• Suicide screening tools: outpatient

    • PHQ-9 (depression screen) • developed for use in primary care settings • 9 questions • easily scored, with treatment recommendations

    (see citation below)

    • PHQ-2 is an abbreviated version

    http://www.cqaimh.org/pdf/tool_phq9.pdf

  • Suicide screening tools: home health

    Bruce M et al. Depression Care for Patients at Home (Depression CAREPATH): Home Care Depression Management Protocol. Home Healthc Nurse. 2011 Sep; 29(8): 480–489

  • Suicide screening tools: outpatient toolkit for adolescents

    • Guidelines for Adolescent Depression in Primary Care (GLAD-PC) Toolkit

    http://www.thereachinstitute.org/images/GLAD-PCToolkit_V2_2010.pdf

    http://www.thereachinstitute.org/images/GLAD-PCToolkit_V2_2010.pdf

  • Suicide screening: emergency departments

    • a study comparing treatment as usual (TAU), primary suicide screening, and primary suicide screening plus intervention • *screening was a combination of PHQ-2 and C-

    SSRS questions

    Miller I et al. Suicide Prevention in an Emergency Department Population: The ED-SAFE Study. JAMA Psychiatry. 2017;74(6):563-570

  • Suicide screening: emergency departments

    • intervention included secondary screening, development of safety plan with ED nurse, and follow up phone calls over a 52-week period • up to 7 brief (10 to 20 min) phone calls • phone calls used ‘Coping Long-term with Active

    Suicide Protocol’ (CLASP-ED) protocol • calls made by psychologists, psychology fellows

    and a licensed counselor

    Miller I et al. Suicide Prevention in an Emergency Department Population: The ED-SAFE Study. JAMA Psychiatry. 2017;74(6):563-570

    *http://emnet-usa.org/ED-SAFE/materials/K_PtSafetyScreen.pdf

  • Suicide screening: emergency departments

    • outcome variable was suicide attempts • no meaningful reduction in attempts

    between TAU and screening groups • intervention group had a 30% reduction in

    suicide attempts • frequent ED users are at higher risk of

    suicide

    Miller I et al. Suicide Prevention in an Emergency Department Population: The ED-SAFE Study. JAMA Psychiatry. 2017;74(6):563-570

  • Suicide crisis (cluster, epidemic)

    • increased incidence of suicide, evidence of “contagion” within a group or community • requires a different level of intervention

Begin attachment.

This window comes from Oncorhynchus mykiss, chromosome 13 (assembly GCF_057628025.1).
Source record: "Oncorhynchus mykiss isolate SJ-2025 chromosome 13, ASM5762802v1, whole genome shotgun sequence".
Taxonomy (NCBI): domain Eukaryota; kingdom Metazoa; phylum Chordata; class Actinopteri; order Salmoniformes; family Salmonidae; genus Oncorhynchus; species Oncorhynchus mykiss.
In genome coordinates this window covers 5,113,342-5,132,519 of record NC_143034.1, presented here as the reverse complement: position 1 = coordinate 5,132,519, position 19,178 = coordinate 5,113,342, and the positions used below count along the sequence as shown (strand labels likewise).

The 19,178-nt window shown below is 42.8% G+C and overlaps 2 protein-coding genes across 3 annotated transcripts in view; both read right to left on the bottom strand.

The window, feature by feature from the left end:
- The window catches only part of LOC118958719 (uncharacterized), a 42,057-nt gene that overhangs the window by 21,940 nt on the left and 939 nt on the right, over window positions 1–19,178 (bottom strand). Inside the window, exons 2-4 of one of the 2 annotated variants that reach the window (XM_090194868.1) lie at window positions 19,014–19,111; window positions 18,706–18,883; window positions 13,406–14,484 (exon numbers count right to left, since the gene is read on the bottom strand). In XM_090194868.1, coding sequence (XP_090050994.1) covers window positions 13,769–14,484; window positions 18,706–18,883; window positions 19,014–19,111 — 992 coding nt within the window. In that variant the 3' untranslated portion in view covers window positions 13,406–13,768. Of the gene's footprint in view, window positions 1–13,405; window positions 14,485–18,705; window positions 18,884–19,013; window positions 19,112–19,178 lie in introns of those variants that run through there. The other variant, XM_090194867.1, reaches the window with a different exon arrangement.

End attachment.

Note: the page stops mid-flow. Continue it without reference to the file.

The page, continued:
• similar to “code green” in a hospital setting • coordinated with community leadership • all helpers unified (school, clinic, chapter, elders,

    traditional medicine practitioners, clergy) • with clarity of roles and direction

    • ability to move with events

  • Suicide crisis response

    • provide safety, grief counseling • plan for secondary issues (anniversary)

    • identify those at risk, link them to care • deliver care where people are • ‘farm out’ clinicians to improve access

    • respect beliefs, maintain privacy • bring the community out !! • contact, culture, beliefs

  • Sharing information in a suicide crisis

    WHO recommendations:

    • inform without sensational headlines • keep it off the front page • cover it once

    • don’t give details of method, location, note • when possible avoid photos/video of family

    reaction, funeral

  • Sharing information in a suicide crisis

    • in news/media coverage, focus on the public health aspect of suicide, not the personal details • highlight advice from prevention specialists,

    not first responders

    • say, “died by suicide”, or “killed him/herself” • not “successful” or “unsuccessful” attempt

  • Sharing information in a suicide crisis

    • explain that most people give warning signs • suicide is preventable

    • provide information on how to get help

    www.who.int/mental_health/prevention/suicide/resource_media.pdf

    http://www.who.int/mental_health/prevention/suicide/resource_media.pdf

  • question

    • Caucasian males over 85 are at highest risk for suicide • AI/AN males between 18 and 24 are at

    highest risk • what community factors might this suggest?

    Wexler et al. Advancing Suicide Prevention Research With Rural American Indian and Alaska Native Populations .American Journal of Public Health May 2015, Vol 105, No. 5

  • Elements of a suicide prevention plan

    • ‘evidence-based’ skills curricula, provider training, interventions • address risk/protective factors in the individual

    • ‘community-based’ interventions • only these can address the unique risk and

    protective factors of your community, responsible for much of the difference in suicide